It’s the 60th renewal of the Cy-Hawk Series, which dates back to 1894.

This isn’t the most balance rivalry around as Iowa owns a 39-20 advantage. Last year, however, Iowa State broke a three-game losing streak with a 44-41 triple-overtime win in Ames. The last time the Cyclones won on the road in Kinnick Stadium was in 2002, but that 36-16 upset was a doozy (the Hawkeyes’ only setback of the regular season).

Judging from their respective openers, this one is a tossup, especially since our friends in the desert tend to underestimate the Cyclones.

Iowa waited until 2:15 remained in the fourth quarter to score its only touchdown in an 18-17 come-from-behind victory over Northern Illinois at Solider Field last Saturday. Four field goals normally won’t get the job done against anybody, but the Hawkeyes escaped. Credit the Iowa defense, which held the Huskies to just 201 total yards, only 54 of which came through the air.

Iowa State, on the other hand, overcame a horrific start and scored 24 unanswered to beat a decent Tulsa squad, 38-23, last week in Ames. Quarterback Steele Jantz was 32-of-45 for 281 yards. He sprayed his aerials around to nine different receivers and accounted for three touchdowns.

The Cyclones, who displayed a sturdy defense in the final three quarters versus the Golden Hurricane, will be tested by Hawkeye sophomore tailback Damon Bullock, who rushed for 150 yards and that lone touchdown (a 23-yarder on third-and-9). However, Iowa quarterback James Vandenberg passed for only 129 yards and was sacked six times, giving something new offensive coordinator Greg Davis to work on.

Opening point spread: Iowa by 4

The pick: Iowa 26-24

Week 1 record: 6-1

College Football Hall of Fame adds title sponsor

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The College Football Hall of Fame is no longer the College Football Hall of Fame. Well, it is, but it isn’t.

It’s still a massive museum dedicated to honoring our nation’s greatest sport, but it will no longer be known by that name. The Atlanta-based Hall has added a title sponsor, and it’s the same corporation that sponsors everything else college football within Atlanta, from the Peach Bowl to Paul Johnson‘s sock drawer (presumably) — Chick-fil-A.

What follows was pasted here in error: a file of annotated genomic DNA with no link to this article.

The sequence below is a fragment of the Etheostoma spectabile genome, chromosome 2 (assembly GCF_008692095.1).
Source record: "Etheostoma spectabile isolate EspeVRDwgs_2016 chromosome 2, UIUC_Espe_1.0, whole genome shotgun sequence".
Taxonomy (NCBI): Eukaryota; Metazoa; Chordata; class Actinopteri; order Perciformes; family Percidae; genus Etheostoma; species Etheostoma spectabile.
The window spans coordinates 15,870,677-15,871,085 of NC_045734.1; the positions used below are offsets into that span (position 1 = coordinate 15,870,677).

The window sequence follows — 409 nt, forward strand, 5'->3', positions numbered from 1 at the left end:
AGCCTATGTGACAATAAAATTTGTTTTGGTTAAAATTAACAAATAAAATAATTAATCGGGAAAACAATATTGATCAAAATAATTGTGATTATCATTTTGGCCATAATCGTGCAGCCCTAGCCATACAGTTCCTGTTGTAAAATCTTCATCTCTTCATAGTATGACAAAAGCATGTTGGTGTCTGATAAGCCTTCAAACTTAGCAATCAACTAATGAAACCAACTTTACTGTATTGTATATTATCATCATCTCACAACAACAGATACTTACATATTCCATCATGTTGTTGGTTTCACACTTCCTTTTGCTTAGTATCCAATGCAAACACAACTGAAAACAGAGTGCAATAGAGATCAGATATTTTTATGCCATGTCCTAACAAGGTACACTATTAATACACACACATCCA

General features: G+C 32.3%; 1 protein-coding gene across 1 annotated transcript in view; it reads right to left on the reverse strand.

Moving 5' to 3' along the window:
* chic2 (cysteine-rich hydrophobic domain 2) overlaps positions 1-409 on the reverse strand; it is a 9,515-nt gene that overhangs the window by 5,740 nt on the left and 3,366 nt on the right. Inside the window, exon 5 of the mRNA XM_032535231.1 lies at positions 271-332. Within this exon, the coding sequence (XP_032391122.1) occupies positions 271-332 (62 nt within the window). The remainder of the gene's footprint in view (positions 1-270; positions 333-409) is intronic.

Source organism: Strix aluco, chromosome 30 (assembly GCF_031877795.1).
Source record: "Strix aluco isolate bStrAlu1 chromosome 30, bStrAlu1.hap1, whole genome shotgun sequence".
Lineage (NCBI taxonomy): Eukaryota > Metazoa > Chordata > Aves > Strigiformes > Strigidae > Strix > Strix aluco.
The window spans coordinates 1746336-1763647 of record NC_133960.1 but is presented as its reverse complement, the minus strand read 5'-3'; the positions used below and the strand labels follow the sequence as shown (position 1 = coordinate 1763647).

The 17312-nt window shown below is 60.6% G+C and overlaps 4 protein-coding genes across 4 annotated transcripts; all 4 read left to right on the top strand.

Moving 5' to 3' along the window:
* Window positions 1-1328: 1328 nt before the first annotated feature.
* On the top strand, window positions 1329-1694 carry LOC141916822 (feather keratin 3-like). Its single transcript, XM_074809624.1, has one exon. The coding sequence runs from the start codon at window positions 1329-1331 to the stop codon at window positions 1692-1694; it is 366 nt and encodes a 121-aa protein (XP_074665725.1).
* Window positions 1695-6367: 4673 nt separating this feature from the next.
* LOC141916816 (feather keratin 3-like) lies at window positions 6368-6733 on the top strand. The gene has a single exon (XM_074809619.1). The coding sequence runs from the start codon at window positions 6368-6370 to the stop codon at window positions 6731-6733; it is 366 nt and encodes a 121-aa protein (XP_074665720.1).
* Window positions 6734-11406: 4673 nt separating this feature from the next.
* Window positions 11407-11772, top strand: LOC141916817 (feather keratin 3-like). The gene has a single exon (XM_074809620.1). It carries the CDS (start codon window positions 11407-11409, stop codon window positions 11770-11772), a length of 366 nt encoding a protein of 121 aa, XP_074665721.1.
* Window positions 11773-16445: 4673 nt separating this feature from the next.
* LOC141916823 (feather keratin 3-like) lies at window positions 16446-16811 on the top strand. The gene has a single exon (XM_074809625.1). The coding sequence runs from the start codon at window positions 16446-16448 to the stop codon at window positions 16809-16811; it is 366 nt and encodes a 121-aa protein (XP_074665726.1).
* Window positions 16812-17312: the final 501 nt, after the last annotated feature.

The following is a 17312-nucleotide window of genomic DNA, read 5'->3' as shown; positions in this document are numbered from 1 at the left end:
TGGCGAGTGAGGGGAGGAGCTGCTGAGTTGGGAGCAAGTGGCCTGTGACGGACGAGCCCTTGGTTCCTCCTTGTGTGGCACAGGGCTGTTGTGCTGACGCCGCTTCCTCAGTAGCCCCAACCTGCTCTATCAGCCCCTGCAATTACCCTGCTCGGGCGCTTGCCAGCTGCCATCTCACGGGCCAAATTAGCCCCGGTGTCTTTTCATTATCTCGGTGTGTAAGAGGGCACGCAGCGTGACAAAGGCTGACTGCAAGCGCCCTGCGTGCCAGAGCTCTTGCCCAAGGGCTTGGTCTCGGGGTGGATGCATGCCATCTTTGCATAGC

The new name and logo was unveiled Thursday.

As of press time, there was no word on if the first 100,000 CFT readers will receive a free 12-pack of nuggets upon entry.

Report: Cannabis oil not the reason C.J. Harris denied walk-on opportunity at Auburn

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A major brouhaha broke out on social media last last week when it was reported that C.J. Harris was denied by the NCAA an opportunity to walk-on at Auburn because of his prescription for cannabis oil, which he uses to prevent epileptic seizures. Harris claims to be seizure free since January 2017 thanks to the medication.

“After Auburn coaches and staff took a second look at his medical records, they told Harris’ father Curtis that his son could not compete in NCAA athletics while he was taking cannabis oil,” reported WGXA-TV, which broke the story.

“You’re taking something away from a kid who’s worked so hard in his life to get there,” Curtis Harris, the player’s father, said. “And you’re just taking it away because he’s taking a medication that’s helping with his disability.”

But according to Brandon Marcello of Auburn Undercover, the story is more complicated than that. A source told Marcello that it was Auburn’s doctors, and not NCAA rules, that will prevent Harris from suiting up for the Tigers. Writes Marcello:

Auburn’s team physician did not clear Harris due to the pre-existing medical conditions, a source close to the Auburn football program said. The Auburn medical staff was concerned about the epilepsy and wanted to protect his well being in a full-contact sport that could lead to head trauma, the source said.

That information will not stop people from ripping on the NCAA, however, largely because it’s fun to rip on the NCAA.